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All You Need to Know About Penfolds’ “Wine of the World” Designation

The Penfolds’ California Collection from South Australia’s premier winemaker contains two wines, Quantum and Bin 149, that qualify for the label.

Penfolds Quantun and Bin 149 Penfolds

The concept of terroir—a French word derived from the Latin terra, or earth, land, soil—is so essential to an understanding of wine that no vintner would dream of marketing a bottle without clearly communicating where its grapes are from.

For decades, winemakers around the world have hewed to a strict interpretation of terroir, arguing that a wine’s place of origin creates subtle distinctions in flavor.

There is, however, another way to appreciate terroir: as an essential ingredient in a blend of grapes carefully sourced and meticulously combined to create a complex and unique flavor profile. Now, Penfolds, the legendary winemaker from South Australia, where the company has spent 177 years perfecting the art of blending, is taking the practice to the other side of the globe by introducing its new, groundbreaking California Collection, based on grafted shiraz vines planted in the California terroir more than 20 years ago.

“The Aussie winemakers got crafty,” Robb Report’s Janice O’Leary wrote in a recent review of the collection. “They cast aside unwritten traditions, combining superior cabernet sauvignon from Napa Valley with primo Australian shiraz to create a new designation, an international blend Penfolds calls ‘a Wine of the World.’”

Penfolds Quantum Bin 98


So far, two inaugural wines from the collection have earned the Wine of the World designation: the 2018 Quantum Bin 98 Cabernet Sauvignon and the 2018 Bin 149 Cabernet Sauvignon. Each one is made from predominantly Napa Valley cabernet parcels infused with high-quality grapes from South Australia—flagship-worthy shiraz in the case of Quantum, and cabernet for Bin 149.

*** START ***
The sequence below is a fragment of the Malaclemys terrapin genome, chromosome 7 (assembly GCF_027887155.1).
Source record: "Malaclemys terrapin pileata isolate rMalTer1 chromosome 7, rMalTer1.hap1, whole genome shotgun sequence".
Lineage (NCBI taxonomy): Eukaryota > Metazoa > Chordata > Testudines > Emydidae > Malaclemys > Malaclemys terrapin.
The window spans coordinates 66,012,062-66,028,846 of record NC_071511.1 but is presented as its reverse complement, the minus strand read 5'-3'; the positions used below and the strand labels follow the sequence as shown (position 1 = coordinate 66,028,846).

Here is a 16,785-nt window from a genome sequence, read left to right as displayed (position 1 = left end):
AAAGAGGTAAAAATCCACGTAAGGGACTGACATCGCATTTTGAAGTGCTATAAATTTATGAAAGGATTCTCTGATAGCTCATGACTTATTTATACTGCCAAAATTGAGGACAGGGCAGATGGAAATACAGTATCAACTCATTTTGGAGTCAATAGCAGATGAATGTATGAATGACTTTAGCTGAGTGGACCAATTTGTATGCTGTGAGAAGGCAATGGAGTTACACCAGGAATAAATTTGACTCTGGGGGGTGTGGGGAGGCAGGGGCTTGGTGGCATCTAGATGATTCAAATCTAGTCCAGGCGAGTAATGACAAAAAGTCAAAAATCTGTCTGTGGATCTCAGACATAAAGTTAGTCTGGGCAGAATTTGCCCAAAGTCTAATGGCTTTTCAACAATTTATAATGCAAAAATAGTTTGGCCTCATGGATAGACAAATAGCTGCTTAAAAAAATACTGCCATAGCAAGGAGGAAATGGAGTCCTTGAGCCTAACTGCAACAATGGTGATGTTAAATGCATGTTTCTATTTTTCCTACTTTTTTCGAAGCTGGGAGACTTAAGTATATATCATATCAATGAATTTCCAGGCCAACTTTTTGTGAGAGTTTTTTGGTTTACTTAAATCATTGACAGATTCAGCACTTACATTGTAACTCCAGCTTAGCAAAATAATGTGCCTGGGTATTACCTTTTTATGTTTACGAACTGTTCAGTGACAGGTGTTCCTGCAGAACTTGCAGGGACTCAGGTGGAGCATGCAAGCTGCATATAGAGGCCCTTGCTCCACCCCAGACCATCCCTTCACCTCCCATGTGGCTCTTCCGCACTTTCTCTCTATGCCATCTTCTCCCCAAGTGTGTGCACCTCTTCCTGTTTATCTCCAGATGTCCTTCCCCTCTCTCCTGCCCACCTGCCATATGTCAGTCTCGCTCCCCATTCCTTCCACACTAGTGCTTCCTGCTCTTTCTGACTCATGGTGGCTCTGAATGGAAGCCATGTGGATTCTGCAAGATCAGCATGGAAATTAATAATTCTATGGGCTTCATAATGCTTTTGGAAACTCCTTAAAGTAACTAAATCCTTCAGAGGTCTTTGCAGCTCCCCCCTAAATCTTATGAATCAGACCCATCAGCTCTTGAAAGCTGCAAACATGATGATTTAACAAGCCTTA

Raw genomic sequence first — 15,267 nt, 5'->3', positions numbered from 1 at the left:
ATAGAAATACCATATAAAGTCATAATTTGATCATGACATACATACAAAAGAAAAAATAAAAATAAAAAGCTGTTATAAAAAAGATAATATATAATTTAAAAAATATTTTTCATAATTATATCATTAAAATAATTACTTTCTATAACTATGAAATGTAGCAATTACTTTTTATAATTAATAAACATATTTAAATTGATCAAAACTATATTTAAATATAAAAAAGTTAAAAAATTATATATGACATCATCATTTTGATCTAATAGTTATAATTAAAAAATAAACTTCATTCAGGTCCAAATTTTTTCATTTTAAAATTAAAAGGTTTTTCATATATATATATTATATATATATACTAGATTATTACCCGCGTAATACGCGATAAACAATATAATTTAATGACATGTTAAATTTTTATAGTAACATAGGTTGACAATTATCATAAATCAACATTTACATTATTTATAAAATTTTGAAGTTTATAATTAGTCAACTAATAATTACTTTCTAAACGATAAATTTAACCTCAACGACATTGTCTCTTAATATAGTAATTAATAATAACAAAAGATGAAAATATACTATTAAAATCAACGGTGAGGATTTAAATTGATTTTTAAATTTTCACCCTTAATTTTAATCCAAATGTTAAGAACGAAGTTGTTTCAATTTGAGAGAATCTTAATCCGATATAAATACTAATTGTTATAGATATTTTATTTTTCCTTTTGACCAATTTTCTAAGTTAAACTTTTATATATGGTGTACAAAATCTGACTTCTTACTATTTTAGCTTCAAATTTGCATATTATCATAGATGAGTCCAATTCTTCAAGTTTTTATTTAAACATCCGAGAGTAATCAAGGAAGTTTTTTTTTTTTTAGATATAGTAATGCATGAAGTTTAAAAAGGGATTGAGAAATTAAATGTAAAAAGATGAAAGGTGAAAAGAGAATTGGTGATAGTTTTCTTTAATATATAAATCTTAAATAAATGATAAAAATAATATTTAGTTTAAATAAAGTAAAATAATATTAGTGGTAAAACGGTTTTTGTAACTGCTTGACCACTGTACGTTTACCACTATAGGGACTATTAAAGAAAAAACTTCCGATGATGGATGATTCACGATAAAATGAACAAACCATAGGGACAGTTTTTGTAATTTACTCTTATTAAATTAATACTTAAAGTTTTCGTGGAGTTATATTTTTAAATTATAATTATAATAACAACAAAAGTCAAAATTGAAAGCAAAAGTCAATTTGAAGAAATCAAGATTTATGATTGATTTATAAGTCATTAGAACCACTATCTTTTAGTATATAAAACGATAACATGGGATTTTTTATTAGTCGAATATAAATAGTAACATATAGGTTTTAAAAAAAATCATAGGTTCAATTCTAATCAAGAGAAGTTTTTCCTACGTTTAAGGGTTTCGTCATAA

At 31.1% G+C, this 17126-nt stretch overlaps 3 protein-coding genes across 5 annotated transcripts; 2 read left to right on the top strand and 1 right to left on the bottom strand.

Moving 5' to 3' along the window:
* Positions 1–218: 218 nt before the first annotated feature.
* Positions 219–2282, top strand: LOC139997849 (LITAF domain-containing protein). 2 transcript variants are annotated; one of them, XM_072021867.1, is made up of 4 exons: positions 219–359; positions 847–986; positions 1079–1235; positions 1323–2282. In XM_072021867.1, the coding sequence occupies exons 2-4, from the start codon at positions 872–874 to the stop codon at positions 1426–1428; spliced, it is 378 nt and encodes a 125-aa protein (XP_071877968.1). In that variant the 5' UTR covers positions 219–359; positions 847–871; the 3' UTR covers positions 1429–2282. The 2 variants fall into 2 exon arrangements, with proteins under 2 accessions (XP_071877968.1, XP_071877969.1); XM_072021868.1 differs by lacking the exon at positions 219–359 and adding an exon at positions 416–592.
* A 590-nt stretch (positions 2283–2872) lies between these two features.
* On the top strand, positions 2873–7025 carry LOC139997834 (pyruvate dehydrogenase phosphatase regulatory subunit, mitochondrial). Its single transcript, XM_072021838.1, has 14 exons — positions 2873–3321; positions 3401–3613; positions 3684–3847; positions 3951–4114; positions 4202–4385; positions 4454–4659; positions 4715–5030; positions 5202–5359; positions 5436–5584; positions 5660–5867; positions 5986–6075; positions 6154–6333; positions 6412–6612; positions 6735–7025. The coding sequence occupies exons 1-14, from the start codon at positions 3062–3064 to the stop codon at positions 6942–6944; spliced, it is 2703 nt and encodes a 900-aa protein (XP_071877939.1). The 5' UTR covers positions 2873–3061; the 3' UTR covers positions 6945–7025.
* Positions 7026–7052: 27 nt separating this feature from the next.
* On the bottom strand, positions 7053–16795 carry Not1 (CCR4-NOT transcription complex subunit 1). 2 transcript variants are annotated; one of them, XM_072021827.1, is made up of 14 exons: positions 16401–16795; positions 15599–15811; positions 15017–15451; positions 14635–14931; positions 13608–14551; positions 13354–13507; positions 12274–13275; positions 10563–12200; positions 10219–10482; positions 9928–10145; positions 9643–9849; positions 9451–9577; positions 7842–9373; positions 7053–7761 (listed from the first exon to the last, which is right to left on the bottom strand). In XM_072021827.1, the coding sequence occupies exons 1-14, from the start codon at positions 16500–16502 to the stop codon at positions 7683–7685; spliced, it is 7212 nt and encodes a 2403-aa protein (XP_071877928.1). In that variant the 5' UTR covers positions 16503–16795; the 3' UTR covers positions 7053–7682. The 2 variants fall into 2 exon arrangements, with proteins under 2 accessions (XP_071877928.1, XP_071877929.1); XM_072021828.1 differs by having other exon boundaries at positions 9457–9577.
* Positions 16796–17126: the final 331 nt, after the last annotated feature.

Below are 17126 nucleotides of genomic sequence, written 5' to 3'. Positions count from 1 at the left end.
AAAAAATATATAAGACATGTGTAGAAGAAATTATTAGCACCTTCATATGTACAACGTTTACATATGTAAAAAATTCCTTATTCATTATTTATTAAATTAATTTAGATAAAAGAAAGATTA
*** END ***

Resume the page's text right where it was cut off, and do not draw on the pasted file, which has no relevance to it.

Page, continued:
“The wines made in California pay respect to California terroir, yet one thing remains overtly consistent: the red Penfolds stamp,” says Penfolds’ Chief Winemaker Peter Gago. “AP John barrels, open fermenters and time-honored Penfolds winemaking techniques have been applied. Being global isn’t just about selling wine around the world, it is about working with both feet on the soil. We have the Californian sun above and the Californian soil beneath, but everything in between will be Penfolds.”

Penfolds Quantum Bin 98


This is not the first time that Penfolds has bucked conventional winemaking wisdom. It’s been seven decades since the company’s visionary vintner, Max Schubert, flouted traditional winemaking principles by creating a red table wine that combined a base variety of shiraz with the best grapes from across South Australia.

The resulting wine, Grange Hermitage, went on to single-handedly establish Australia’s reputation among the wine-drinking elite. Now Penfolds’ flagship product, the rich and seductive red is widely recognized as Australia’s most famous, expensive and sought-after wine. (The 2008 Penfolds Grange is one of a handful of wines that has a perfect 100-point score from Robert Parker’s Wine Advocate and Wine Spectator for the same vintage—the only Australian wine to earn such a ranking.)

Penfolds Bin 149


Right on Grange’s heels, however, are Penfolds’ two newest Wines of the World: Quantum Bin 98 ($700), which O’Leary described as “rich with dark-berry notes, its flavors of wild fennel and licorice evolving into graphite, hazelnut, dusty herbs and cherry lozenge, all backed with age-worthy acid,” and Bin 149 ($149), a cab that’s “luscious, bright and layered, with soft tannins and notes of mocha and roasted meat, plus cedar and sandalwood from its time in oak barrels.”

Rumor has it that Penfolds is also investigating winemaking opportunities in Bordeaux. Stay tuned for another true global affair in the making.

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